15. eemusings says:

    Awesome, awesome post.

    We have an account where I put money for all things car and motorbike related, as well as bills, insurance etc - but for things like clothes, we just fit those into the budget somehow.

    • Andrea says:

      I usually just buy clothing here and there - I've never really set a budget category for it. But with Jayden, I have to be prepared. Nothing like realizing he's on his last pair of jeans without holes when it's 30º outside! (That actually happened, and that's why I started sticking random cash in my closet.)

  16. Melissa@LittleHouseI says:

    Yeah for money that is already set aside! I have an 8 year old who is growing a lot. I hate to think about what it will be like when he is 13.

    • Andrea says:

      I'm telling you, between outgrowing clothes/shoes and eating 8-9 times a day, I'm ready to sell him on ebay! Boys are SO different from girls in that way.

  17. DrUpsidesown says:

    Sierra Trading Post tends to have good prices on NB and has a good range of sizes. Doesn't work in a toe scrunching emergency, but might help

    • Andrea says:

      Thanks for the tip! I'll have to look up Sierra Trading Post - never heard of it until now. If they have wide width, they may be my new BFFs.

  18. Kristina says:

    This is a great post. I try to be proactive but unfortunately we can't prevent everything and we can never be totally prepared for anything. I guess in a way we are all a little bit of both.

    • Andrea says:

      That's a good point - I like feeling prepared, but there will always be situations I couldn't imagine or things I don't have enough money to cover. Still, I try to get a head start since Murphy's Law seems to be written for my family in particular.

  19. Catseye says:

    I'm a fairly even mix of both. But I find that the older I get, the more proactive I become. These days, I have to be!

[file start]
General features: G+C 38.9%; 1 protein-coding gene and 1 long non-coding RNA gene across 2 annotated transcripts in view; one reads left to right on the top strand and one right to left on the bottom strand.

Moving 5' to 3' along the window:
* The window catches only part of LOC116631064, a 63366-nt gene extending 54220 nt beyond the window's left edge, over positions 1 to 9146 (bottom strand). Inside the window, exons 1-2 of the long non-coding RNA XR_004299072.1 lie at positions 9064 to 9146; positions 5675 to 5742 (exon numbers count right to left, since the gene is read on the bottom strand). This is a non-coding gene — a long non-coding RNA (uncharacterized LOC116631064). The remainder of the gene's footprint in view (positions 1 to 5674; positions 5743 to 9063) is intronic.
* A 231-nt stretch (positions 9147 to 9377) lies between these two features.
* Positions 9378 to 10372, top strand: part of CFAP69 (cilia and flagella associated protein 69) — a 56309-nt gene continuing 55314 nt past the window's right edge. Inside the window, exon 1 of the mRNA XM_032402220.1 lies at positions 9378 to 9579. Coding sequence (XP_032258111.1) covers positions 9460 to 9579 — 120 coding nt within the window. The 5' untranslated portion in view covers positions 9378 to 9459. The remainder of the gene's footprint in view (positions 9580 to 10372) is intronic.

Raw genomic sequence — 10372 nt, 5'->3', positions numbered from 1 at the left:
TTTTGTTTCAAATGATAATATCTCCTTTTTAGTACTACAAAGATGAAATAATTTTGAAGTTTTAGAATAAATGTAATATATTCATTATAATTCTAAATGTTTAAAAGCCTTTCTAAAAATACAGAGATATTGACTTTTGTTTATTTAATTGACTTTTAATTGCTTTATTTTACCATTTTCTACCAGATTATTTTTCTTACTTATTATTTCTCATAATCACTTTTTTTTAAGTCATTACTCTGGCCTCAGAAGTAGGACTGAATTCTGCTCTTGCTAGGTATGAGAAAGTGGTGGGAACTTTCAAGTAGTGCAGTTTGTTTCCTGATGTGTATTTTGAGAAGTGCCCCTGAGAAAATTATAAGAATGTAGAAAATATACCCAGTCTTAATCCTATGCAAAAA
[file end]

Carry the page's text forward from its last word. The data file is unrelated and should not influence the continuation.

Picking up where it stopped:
20. shannon says:

    LOL!! I can relate to this post on so many different levels, I hide money from myself, too - it really works!! All my spare change and spare dollar bills I find in pockets, bottom of my purse, etc, goes into a basket. Since it's such a pain to take it to the bank or Coinstar, it's usually about $50 - $100 by the time I use it. Comes in handy for those 'kids need shoes' moments, which I can also relate to, having a 16-year-old boy and a 4-year-old boy.

    The New Balance thing cracked me up too. My little son's dad will buy him a new pair of New Balance shoes every time he comes to visit, and I laughed at it at first. Like, why spend that kind of money on shoes for a pre-schooler, but it's his money so whatev. But they are really great shoes, and this child is hard on shoes.

    Anyhoo, I hope your April is better than your March was. And congrats on the UK win!!

  21. Rafiki says:

    Proactive here. I always try to and hope that I can handle unexpected problems with whatever balance is left in my checking accounts(I don't have auto deductions). If not, depending on the situation, it's a toss up between my savings or my EF.